ROTTEN GODS - Greg Barron
There's something about the combination of a big threat thriller and fundamentalist based threats that makes me twitch badly. ROTTEN GODS is therefore a book that I stupidly put aside for a tad too long.
There is, however, something particularly compelling about the idea that a humanitarian man, a decent person, could be pushed to take extreme action in the face of international disregard for the economic and ecological meltdown happening everywhere around us. The idea that he would form an alliance with a group that seems to have similar concerns, although much more extreme methods, is also not that unlikely. The possibility of taking the leaders of most of the world government's hostage, and turn the security of their location against them wasn't that tricky to accept. In fact, there were some quite chilling, and rather discomforting aspects to much of the action in ROTTEN GODS.
But of course, it's a thriller, so there are some aspects that may not be quite so believable - in this case the way that lowly intelligence officer Marika Hartmann could head off on a disputed and somewhat unlikely pursuit in the middle of a major crisis, and then basically run her own show, on the ground in Somalia. The way that she managed to just not get blown away stretched credibility a few times, until, at some stage it really didn't matter how unlikely her situation was, you kind of ended up barracking a lot for her anyway.
There's a real bravery in the way that ROTTEN GODS unfolds - mostly because of the nature of the subject's that Barron's willing to tackle. There's a none too subtle political message at the core of this book that's going to get up some reader's noses, but really, what's wrong with a thriller that makes you uncomfortable or makes you think a bit. My only complaint is that possibly the book is a bit too long. There were also some plot-lines (such as the interference with tunnel digging) that just seemed to disappear in the run up to the conclusion, whilst other characters seemed to suddenly get chucked into the mix to be the hero of the day. A couple of these things did unbalance what was, in the main, a very thought-provoking and discomforting (in a good way) modern day thriller.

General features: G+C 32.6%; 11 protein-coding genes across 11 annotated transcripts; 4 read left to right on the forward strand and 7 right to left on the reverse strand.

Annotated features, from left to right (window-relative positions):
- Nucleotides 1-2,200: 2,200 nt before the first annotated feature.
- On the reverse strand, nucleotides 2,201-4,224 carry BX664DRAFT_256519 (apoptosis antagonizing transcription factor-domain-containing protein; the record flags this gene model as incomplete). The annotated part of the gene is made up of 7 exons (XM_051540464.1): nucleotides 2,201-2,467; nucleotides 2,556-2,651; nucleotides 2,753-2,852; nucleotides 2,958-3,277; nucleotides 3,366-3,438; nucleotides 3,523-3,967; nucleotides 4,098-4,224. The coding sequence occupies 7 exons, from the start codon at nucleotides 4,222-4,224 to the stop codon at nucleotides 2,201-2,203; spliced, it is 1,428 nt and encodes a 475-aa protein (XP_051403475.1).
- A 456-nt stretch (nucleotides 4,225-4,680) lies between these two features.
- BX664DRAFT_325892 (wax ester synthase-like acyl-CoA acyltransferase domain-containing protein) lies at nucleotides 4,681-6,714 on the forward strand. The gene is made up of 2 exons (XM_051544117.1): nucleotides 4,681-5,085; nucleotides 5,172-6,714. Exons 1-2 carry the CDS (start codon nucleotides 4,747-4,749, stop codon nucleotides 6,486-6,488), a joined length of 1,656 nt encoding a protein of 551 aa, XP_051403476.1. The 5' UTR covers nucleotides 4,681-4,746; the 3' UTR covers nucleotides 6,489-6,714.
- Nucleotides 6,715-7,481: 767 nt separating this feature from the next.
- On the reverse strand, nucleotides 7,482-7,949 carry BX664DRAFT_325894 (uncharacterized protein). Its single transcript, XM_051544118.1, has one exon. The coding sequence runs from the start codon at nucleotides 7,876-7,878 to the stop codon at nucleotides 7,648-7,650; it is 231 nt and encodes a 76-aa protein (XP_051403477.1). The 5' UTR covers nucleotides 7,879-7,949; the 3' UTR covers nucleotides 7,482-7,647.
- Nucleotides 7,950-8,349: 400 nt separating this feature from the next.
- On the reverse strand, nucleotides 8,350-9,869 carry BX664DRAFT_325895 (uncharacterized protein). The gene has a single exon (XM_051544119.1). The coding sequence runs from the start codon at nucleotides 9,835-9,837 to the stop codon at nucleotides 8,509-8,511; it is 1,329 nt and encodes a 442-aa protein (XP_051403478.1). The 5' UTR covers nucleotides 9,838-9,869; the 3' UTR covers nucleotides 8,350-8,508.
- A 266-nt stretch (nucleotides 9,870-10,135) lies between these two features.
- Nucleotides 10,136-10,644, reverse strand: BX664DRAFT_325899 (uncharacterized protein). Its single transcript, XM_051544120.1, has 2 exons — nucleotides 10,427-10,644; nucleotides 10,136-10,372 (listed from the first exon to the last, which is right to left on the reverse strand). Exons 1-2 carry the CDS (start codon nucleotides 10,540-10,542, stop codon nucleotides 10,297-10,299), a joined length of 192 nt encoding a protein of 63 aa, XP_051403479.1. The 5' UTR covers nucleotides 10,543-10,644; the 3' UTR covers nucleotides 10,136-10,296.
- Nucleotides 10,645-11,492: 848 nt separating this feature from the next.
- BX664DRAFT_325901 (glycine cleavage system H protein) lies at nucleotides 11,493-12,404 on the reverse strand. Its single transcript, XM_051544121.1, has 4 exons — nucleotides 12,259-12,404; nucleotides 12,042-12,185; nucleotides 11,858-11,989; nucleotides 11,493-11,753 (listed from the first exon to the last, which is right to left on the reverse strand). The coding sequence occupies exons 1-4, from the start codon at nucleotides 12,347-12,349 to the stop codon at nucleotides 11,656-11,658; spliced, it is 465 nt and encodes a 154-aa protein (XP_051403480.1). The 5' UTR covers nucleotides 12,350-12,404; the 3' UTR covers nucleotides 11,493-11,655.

The near future. Climate change is causing havoc in coastal areas and the world is in economic and ecological crisis. World leaders gather at a billion-dollar conference centre in Dubai, determined to make the decisions necessary to bring society back from the brink.
Explosives are smuggled into the centre. Doctor Ali Khalid Abukar, a former humanitarian worker pushed into extremism, holds the trigger. He and his 'colleagues' give selected governments seven days to comply with a series of demands or the centre will be obliterated. Certain heads of state are branded 'war criminals', and singled out for trial and execution, one by one.
Australian-born intelligence officer Marika Hartmann parachutes into Somalia in an attempt to track down Dr Abukar's wife, Sufia, who may hold the key to disarming the terrorists. An ambitious warlord, however, stands in her way at every turn. British diplomat Isabella Thompson, forced to betray her country after the kidnap of her two daughters, helps the extremists hijack of the conference centre. She faces charges of treason unless she can redeem herself. Her airline pilot husband, Simon, embarks on a dangerous quest to rescue the girls.
For all the characters, it's a race against the clock as they hurtle towards the seven-day deadline set by the terrorists and certain death for all the hostages in Dubai.
As ROTTEN GODS builds towards a shattering climax, its characters are forced to examine their consciences and motives; their faith and beliefs. Each has cause to wonder just who is right and wrong in this epic struggle set in a world that might soon become more fact than fiction.